million more from the rest of the country. Sprinkle themlike ashes across theglobe.Watch them settle in the nooks: Greece, Germany, Canada. Arizona, Illinois. New York. Hear their wide vowels. Let their soft shhhs quiver in your ears. I called Henry recently. We hadn’t spoken in a decade. I was sad about Syria. I was sad about politics at home. He was pleased by the call—and stunned to hear about my life. I never thought you’d have a family, he said. You seemed like such a rebel. Me? I said. Really? He couldn’t explain why he thought this. Perhaps he thought it rebellious to be a secular Jew? I was in disbelief. How little did he know me? How little did we know each other? He said it broke his heart to see what had happened to his birthplace, that he still thought of Aleppo as the most beautiful city in the world. It is, I wanted to say. It was. Instead I asked what he thought about the political climate. You’re a writer and an Ashkenazi, he said. Of course you hate Trump. You shouldn’t generalize, I replied. I was, after all, a rebel. When you study Talmud, Henry said, you learn the art of deduction. I could tell where this was going and my stomach clenched like a fist. You voted for him, didn’t you, I said. He doesn’t mean everything he says, Henry replied. He just wants to sell newspapers. Heat climbed my neck like a weed, encircled my throat. What about the Muslim ban? I said. Henry’s childhood best friends were Muslim. And wasn’t it a Muslim who risked his life to save Henry when that anti-Semitic mob came calling? Maybe he’ll be good for Israel, Henry said, ignoring my questions. For the economy. Let’s wait and see. But you fled Syria, I persisted, because of intolerance. Don’t you see that you helped elect someone who’s doing the same thing? He muttered something in Hebrew. Or maybe it was Arabic. We’ve been trying and failing to make peace for so long, he said, and petered out. Listen, he said finally. We each have bigotry inside of us. You do, too.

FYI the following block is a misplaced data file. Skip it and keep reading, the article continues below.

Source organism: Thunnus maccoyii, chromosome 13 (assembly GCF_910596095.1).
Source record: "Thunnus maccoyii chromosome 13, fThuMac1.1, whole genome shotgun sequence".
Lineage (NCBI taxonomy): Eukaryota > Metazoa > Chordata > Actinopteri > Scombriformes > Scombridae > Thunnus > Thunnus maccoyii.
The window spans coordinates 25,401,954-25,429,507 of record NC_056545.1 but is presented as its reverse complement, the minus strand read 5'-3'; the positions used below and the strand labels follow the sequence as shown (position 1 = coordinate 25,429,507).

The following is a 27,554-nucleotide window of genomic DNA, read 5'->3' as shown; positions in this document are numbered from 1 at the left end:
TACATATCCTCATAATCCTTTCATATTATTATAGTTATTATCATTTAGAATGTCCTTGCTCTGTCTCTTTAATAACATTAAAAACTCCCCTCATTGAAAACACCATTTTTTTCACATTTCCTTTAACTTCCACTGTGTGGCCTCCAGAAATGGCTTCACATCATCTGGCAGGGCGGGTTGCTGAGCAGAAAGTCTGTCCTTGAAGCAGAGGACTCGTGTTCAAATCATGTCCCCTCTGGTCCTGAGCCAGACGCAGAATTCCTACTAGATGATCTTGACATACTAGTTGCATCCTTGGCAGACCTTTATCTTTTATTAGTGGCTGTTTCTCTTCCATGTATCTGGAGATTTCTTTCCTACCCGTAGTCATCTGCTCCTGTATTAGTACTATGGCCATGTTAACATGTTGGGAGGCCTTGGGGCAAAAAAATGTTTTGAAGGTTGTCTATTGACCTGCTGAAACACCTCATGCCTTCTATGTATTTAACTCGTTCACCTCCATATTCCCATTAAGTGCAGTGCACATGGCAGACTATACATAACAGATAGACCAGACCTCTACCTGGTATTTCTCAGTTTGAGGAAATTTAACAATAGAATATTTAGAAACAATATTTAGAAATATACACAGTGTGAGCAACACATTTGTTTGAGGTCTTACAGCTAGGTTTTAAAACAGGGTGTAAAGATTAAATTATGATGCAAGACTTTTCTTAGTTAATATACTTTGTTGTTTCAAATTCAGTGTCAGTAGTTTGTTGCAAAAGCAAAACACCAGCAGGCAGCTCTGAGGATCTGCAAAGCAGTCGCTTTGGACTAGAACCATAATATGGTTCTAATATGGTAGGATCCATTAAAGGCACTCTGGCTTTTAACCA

Take away every hospital in the city. Take away 31,000 Aleppan lives. Remove half the city’s remaining inhabitants—a million, all t o l d — a n d ten

I can’t tell you too much about his escape —

the story is his,

not mine— but I can tell you this: it was Hollywoodesque.